Saraphina, born to speak all mirth and no matter (saraphina_marie) wrote in terre_d_ange,
Saraphina, born to speak all mirth and no matter

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Email exchanges with our esteemed authoress...

Dear Madame Carey,
In a whirlwind effort, I consumed the 3rd book of KUSHIEL' was
sweet torture since I carted it across the country with me a couple of
times, never having enough time all at once to really give it the
attention I knew it deserved. And it was well worth the wait.
I cried, quite a few times, tears plopping onto the pages and my
sniffling bringing stares of curiosity from the others in the
lunchroom. I also laughed out loud, just as often, which for some
reason unknown to me, garners more odd looks than tears.
And a blessedly happy ending! After following her adventures through
all 3 books, I was so afraid that Fate would do something unseemly and
untoward at the end, but I am ecstatically happy that after all of her
sacrifice, Phedre has at last been rewarded with the beautiful and
happy life she so truly deserves.
The moment she is approached by Elua and his companions being asked to
go into Drujan, my heart nearly stopped. And when they began to draw
away, it nearly broke. I cried with happiness at her and Jocelin's
reconciliation in the bathing pool out side of Saba.
I think what stirs me the most is that inclusion of spirituality in
the tale. I would ask from whence came your inspiration for this
pantheon? On many levels, I emphasize with Phedre...both in a sexual
and spiritual aspect, but mostly the spiritual. I have heard and seen
many things in my life and I recognize Phedre's visions as written by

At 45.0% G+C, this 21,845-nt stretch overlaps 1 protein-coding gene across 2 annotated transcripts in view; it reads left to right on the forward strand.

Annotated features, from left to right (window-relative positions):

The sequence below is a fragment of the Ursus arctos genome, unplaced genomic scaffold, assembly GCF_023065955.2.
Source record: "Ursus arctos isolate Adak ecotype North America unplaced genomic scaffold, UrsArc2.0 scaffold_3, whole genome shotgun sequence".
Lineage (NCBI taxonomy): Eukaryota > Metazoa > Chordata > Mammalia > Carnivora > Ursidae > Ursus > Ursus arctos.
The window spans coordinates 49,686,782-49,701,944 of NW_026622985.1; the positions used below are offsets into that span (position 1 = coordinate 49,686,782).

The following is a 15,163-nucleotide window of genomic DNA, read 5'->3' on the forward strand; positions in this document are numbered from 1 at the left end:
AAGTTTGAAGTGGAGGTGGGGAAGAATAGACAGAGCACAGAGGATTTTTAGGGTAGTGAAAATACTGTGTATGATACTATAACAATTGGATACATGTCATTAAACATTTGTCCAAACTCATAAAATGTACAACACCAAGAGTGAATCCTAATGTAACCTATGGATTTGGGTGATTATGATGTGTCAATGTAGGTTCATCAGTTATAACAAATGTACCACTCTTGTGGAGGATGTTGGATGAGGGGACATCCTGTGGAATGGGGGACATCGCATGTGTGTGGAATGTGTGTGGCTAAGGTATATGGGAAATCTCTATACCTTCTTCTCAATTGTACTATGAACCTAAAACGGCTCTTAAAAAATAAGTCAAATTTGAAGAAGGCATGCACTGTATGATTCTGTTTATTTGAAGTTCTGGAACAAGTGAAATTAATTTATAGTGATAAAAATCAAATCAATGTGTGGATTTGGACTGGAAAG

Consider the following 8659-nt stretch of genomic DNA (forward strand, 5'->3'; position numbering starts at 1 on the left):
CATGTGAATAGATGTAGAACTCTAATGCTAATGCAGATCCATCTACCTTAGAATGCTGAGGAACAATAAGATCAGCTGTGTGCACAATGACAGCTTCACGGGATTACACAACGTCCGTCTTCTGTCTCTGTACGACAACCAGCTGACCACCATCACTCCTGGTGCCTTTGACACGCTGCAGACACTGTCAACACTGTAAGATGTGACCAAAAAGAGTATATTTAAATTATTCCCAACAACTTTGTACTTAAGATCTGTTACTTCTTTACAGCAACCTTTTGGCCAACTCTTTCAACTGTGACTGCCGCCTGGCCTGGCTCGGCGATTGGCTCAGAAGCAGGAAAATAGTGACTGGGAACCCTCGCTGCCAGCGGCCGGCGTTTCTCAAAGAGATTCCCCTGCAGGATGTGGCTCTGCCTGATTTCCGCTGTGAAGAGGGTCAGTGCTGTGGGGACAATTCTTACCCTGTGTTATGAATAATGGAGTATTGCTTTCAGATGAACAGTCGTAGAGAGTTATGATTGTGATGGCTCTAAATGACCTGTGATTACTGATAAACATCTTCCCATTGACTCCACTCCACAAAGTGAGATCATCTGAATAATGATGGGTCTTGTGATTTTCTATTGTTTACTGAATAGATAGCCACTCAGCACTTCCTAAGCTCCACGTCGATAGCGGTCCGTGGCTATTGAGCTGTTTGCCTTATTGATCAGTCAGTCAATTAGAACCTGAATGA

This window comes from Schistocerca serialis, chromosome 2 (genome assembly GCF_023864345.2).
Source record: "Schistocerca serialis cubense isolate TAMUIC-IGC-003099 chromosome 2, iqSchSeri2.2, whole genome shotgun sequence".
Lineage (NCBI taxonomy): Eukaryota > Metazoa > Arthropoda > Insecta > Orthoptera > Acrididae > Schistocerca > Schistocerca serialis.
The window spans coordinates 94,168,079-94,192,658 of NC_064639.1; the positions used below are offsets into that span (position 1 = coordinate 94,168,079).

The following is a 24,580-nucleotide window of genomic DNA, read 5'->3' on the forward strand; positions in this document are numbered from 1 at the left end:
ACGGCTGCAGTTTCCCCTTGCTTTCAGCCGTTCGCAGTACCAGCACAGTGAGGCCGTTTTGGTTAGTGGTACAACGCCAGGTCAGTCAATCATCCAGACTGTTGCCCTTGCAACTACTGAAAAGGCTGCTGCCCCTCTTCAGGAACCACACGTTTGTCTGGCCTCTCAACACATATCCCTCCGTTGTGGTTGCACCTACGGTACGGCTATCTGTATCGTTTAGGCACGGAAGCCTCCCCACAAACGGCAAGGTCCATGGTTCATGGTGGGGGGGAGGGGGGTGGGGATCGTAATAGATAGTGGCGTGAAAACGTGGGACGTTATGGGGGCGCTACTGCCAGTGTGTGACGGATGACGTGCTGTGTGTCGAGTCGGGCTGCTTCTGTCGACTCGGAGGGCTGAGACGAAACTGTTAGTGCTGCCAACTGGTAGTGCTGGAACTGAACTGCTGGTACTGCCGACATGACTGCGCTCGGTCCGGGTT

someone who knows what she is talking about. I would like to know how
these individual voices came to be: Elua, Naamah, Kushiel, Cassiel,
Camael, Eisheth, Azza, well as the others,
Asherat-of-the-Sea, et. al.

I can really only thank you for giving your art to us and sharing this
wonderful world.
This is beauty, plain and simple and I know my life and my imagination
are the richer for it.
I am still working to get my own fiction out, it deals with angels
(but in a manner much differently than does KUSHIEL'S) and having a
hard time finding the right agent, but onward, ever onward, else my
characters will whisper insistently in my ear until I am mad or dead.
You strike me as an author that knows exactly what I am speaking of.
But I have taken up much more of your time than I intended.
Before I babble too much more, I ask, if you have an ability, to
answer me about your spiritual proclivities and how these angels and
deities came to be in the pages of these marvelous books!
And again, thank you for your work. I know you must hear it daily, but
thank you. Your work has meant a lot to me on many levels.

May all that is light and good in this world (and others) bless you
and keep you.

p.s. As if it needs to be said, I am eagerly anticipating your newest endeavor!

Dear Sara,

Thanks very much for your thoughtful note! Kushiel's Avatar was the
most challenging of the three to write, and I'm glad you found it a
worth conclusion to the trilogy.

In answer to your query, there's no single source of inspiration for the
pantheon -- with the exception of Elua, who is my own creation, most
have roots in existing mythological figures, and I've had a lifelong
interest in mythology and spirituality. However, something I wanted to
do in the Kushiel books that one seldom finds in fantasy is to imbue my
theology with a sense of a living, breathing faith, one of real
significance to the mortal characters who inhabit it.

Exactly how that works is a mystery in the truest sense of the word!
I'm just glad it did. Best of luck in your own writing!


- Jacqueline Carey

She is just so very very cool. I sent a short note back thanking her for loving all of us so much. :)
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